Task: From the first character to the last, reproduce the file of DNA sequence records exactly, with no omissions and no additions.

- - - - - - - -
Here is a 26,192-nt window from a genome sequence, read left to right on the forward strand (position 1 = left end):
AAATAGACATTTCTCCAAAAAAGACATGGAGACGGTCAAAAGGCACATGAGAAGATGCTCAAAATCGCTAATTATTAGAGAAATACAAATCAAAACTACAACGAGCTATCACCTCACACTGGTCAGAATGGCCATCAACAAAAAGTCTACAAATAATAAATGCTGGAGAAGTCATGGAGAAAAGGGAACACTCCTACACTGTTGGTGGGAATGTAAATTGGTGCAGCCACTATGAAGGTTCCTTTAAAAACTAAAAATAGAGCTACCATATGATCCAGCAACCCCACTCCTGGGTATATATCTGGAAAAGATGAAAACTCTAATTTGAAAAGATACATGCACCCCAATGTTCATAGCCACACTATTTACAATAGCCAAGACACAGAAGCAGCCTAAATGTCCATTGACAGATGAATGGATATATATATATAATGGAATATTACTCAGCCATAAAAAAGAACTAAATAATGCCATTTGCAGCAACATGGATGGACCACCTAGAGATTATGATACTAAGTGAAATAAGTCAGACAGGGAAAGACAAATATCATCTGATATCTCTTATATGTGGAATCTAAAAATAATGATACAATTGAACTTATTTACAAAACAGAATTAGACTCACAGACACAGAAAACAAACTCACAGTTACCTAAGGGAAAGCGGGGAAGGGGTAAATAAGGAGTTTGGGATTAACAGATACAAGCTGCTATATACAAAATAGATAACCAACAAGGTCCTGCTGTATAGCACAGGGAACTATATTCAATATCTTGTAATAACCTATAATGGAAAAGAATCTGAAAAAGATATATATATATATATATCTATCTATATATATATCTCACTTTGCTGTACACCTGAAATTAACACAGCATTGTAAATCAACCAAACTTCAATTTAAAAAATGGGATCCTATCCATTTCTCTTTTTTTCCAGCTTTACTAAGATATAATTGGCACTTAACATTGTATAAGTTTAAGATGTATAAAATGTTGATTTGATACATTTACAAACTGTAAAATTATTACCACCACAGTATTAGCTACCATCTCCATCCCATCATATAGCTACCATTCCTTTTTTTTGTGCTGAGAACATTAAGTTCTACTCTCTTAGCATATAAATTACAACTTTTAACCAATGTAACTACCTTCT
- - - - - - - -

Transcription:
Here is a 26,192-nt window from a genome sequence, read left to right on the forward strand (position 1 = left end):
AAATAGACATTTCTCCAAAAAAGACATGGAGACGGTCAAAAGGCACATGAGAAGATGCTCAAAATCGCTAATTATTAGAGAAATACAAATCAAAACTACAACGAGCTATCACCTCACACTGGTCAGAATGGCCATCAACAAAAAGTCTACAAATAATAAATGCTGGAGAAGTCATGGAGAAAAGGGAACACTCCTACACTGTTGGTGGGAATGTAAATTGGTGCAGCCACTATGAAGGTTCCTTTAAAAACTAAAAATAGAGCTACCATATGATCCAGCAACCCCACTCCTGGGTATATATCTGGAAAAGATGAAAACTCTAATTTGAAAAGATACATGCACCCCAATGTTCATAGCCACACTATTTACAATAGCCAAGACACAGAAGCAGCCTAAATGTCCATTGACAGATGAATGGATATATATATATAATGGAATATTACTCAGCCATAAAAAAGAACTAAATAATGCCATTTGCAGCAACATGGATGGACCACCTAGAGATTATGATACTAAGTGAAATAAGTCAGACAGGGAAAGACAAATATCATCTGATATCTCTTATATGTGGAATCTAAAAATAATGATACAATTGAACTTATTTACAAAACAGAATTAGACTCACAGACACAGAAAACAAACTCACAGTTACCTAAGGGAAAGCGGGGAAGGGGTAAATAAGGAGTTTGGGATTAACAGATACAAGCTGCTATATACAAAATAGATAACCAACAAGGTCCTGCTGTATAGCACAGGGAACTATATTCAATATCTTGTAATAACCTATAATGGAAAAGAATCTGAAAAAGATATATATATATATATATCTATCTATATATATATCTCACTTTGCTGTACACCTGAAATTAACACAGCATTGTAAATCAACCAAACTTCAATTTAAAAAATGGGATCCTATCCATTTCTCTTTTTTTCCAGCTTTACTAAGATATAATTGGCACTTAACATTGTATAAGTTTAAGATGTATAAAATGTTGATTTGATACATTTACAAACTGTAAAATTATTACCACCACAGTATTAGCTACCATCTCCATCCCATCATATAGCTACCATTCCTTTTTTTTGTGCTGAGAACATTAAGTTCTACTCTCTTAGCATATAAATTACAACTTTTAACCAATGTAACTACCTTCT